effect on the relationship between the colonies and England?

Read Text:

Ch. 3, Sec. 4, p. 108 The Enlightenment and the Great Awakening

Class 4: Monday, August 15

[Schedule #5 Opening School Mass]

In Class:

(1) Discussion and analysis: (a) What was the Glorious Revolution in
Great Britain? How did it affect the colonies? How did the
Enlightenment and the Great Awakening movements influence colonial
society? How were they the same? How were they different? (b)
Imagine you were attending a sermon by Jonathan Edwards in 1745.
How would you feel? How would you respond? (2) Read and discuss
John Lockes Second Treatise on Government, p. 1064.

Read Text:

Ch. 4, Sec. 1 The Colonies Fight for Their Rights (p. 116 The French
and Indian War and p. 119 The Colonies Grow Discontented

United States History


August 25, 2016
Fall 2016

Mr. Jopowicz
kirk.jopowicz@sths.org

Page 5

Class 5: Tuesday, August 16


In Class:

(1) Discussion and analysis: (a) What was the significance of the
Albany Plan of Union? Why was it not adopted? (b) What role did
George Washington play in the French and Indian War? What was the
significance of George Washington to the colonies during this time
period? (c) What were the provisions of the 1763 Treaty of Paris? How
did the treaty affect the colonies? (d) Why did England begin to assert
more control over its colonies in order to extract additional revenue?
Were they justified? (2) Read online, Pontiac Rallies His Warriors, and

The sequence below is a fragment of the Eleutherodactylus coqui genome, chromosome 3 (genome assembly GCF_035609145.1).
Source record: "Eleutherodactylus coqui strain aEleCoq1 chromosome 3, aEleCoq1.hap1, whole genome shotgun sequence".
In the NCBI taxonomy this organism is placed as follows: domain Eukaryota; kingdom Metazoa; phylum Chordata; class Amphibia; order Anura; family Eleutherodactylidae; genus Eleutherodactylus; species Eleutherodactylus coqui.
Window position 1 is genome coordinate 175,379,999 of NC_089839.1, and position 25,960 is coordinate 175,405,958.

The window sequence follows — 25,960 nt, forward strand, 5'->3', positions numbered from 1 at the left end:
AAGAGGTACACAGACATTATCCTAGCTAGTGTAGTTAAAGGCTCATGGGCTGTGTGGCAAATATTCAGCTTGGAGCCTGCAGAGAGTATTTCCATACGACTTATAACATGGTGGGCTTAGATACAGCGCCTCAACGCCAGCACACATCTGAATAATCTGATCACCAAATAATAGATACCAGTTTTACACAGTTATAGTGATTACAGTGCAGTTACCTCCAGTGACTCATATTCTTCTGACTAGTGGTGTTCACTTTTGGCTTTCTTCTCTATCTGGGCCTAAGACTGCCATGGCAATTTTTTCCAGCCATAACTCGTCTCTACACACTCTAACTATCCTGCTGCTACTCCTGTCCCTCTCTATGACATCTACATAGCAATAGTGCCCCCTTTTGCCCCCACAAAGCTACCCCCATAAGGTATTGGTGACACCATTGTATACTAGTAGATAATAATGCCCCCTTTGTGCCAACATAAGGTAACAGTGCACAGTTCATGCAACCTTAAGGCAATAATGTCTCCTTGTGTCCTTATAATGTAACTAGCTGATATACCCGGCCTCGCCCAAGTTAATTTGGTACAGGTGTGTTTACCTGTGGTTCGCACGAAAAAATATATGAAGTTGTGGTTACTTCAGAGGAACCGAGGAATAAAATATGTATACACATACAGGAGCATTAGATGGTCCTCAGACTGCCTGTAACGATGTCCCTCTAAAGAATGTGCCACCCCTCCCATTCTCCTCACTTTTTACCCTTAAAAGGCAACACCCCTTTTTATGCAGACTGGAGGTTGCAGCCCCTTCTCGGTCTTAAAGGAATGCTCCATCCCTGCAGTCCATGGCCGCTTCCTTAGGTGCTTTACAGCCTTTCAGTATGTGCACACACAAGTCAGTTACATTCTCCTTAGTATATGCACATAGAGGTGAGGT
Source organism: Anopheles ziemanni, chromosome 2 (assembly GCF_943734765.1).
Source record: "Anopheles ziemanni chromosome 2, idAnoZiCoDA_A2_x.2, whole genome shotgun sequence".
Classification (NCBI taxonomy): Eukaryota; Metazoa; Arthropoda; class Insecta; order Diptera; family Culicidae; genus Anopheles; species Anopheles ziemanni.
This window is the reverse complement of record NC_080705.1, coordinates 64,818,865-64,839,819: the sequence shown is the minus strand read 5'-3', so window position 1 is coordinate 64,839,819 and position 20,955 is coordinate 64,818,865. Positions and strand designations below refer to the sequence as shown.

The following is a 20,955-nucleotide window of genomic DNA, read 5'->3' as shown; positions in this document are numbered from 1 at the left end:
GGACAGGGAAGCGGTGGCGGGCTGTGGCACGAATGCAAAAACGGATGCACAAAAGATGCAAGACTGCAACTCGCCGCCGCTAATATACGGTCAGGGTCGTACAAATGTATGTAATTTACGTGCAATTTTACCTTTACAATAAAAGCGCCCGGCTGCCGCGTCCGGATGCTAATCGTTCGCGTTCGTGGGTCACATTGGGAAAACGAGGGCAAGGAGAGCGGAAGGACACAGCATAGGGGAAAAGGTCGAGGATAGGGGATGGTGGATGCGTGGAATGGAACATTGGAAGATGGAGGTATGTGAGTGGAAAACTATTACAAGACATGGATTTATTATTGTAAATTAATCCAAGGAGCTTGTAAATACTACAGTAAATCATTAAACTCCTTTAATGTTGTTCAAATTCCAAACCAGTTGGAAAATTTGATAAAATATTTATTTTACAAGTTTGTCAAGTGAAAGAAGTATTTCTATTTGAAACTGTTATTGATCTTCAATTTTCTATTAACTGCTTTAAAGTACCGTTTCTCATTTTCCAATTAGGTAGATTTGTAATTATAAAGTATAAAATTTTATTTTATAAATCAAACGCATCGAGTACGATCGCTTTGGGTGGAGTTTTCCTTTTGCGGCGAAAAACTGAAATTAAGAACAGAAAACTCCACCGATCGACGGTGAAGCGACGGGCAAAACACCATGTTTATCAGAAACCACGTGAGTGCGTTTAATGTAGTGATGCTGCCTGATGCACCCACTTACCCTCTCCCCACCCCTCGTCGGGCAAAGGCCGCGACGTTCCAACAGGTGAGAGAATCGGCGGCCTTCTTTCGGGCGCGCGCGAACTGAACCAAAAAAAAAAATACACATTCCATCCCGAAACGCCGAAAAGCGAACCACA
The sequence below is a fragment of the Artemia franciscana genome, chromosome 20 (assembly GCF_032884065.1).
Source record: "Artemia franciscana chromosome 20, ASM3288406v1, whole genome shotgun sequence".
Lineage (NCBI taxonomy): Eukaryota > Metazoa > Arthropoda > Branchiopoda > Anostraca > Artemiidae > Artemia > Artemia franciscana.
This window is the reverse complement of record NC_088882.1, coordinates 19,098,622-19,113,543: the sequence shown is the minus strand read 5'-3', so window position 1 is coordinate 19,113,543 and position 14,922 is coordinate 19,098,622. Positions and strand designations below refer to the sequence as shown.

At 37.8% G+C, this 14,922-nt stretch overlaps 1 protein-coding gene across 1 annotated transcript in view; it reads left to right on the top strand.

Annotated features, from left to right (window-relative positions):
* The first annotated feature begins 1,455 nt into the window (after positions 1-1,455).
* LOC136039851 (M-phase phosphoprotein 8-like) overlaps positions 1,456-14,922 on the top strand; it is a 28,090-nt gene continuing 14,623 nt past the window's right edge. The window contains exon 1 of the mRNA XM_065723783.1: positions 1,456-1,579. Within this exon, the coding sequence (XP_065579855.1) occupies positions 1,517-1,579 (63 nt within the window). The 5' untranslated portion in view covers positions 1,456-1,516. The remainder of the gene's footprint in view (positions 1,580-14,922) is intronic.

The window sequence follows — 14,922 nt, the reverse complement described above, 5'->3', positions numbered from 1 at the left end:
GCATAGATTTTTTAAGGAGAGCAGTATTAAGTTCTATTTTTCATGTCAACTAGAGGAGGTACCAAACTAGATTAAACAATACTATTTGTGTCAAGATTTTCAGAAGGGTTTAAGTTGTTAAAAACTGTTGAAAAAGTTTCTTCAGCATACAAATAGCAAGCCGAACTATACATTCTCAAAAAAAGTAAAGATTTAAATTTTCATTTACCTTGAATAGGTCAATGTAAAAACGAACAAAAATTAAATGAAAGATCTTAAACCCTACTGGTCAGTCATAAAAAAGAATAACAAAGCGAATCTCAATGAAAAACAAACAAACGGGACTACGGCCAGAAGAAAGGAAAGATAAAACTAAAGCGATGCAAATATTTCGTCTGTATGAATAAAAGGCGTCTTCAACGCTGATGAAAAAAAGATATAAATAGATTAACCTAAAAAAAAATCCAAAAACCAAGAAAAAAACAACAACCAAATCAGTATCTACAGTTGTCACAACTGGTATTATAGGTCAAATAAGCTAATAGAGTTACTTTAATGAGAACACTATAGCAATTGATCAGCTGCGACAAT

discuss: (a) What was Pontiacs Rebellion? How did the British
respond? (b) What was the Royal Proclamation of 1763? How did the
colonists respond? (c) Did the British break any previous promises to
the colonists? (d) What were the Navigation Acts? Were they easily
enforced? (3) Summarize events that fueled colonial discontent. Were
all colonists alike in their discontent?

Read Text:

Ch. 4, Sec. 1 The Colonies Fight for Their Rights (p. 120 The Stamp
Act Crisis and p. 122 The Townshend Acts)

Class 6: Wednesday, August 17


In Class:

(1) Discussion and analysis: (a) How did the Sugar Act, Stamp Act,
Declatory Act, and Townshend Duties affect the relationship between
Britain and the colonies? (b) How did groups such as the Sons of
Liberty respond? Were they justified?

Write:

Create a timeline of events from 1763 to 1767 showing significant


events and/or acts by the British Parliament to reassert their control
over the American colonists AND the reaction taken by colonists. Be
specific and detailed. Submit in class Tuesday for a homework grade.

Class 7: Thursday, August 18


In Class:

(1) Turn in homework timeline, (2) Discussion and analysis: (a) What
was the nature of colonial rebellion, including refusal to obey British
legislation, local street riots, propaganda publications, and violent
resistance in the form of the Boston Massacre? Were the colonists
justified in this rebellion? (b) Who were the Patriots? Who were the
Loyalists? (3) Begin watching Episode 1 of the HBO mini-series, John
Adams, Part 1: Join or Die.

Study:

Quiz #1 over ch. 3, sec. 3-4, ch. 4 sec. 1, and all material covered thus
far (5 multiple choice, 5 matching)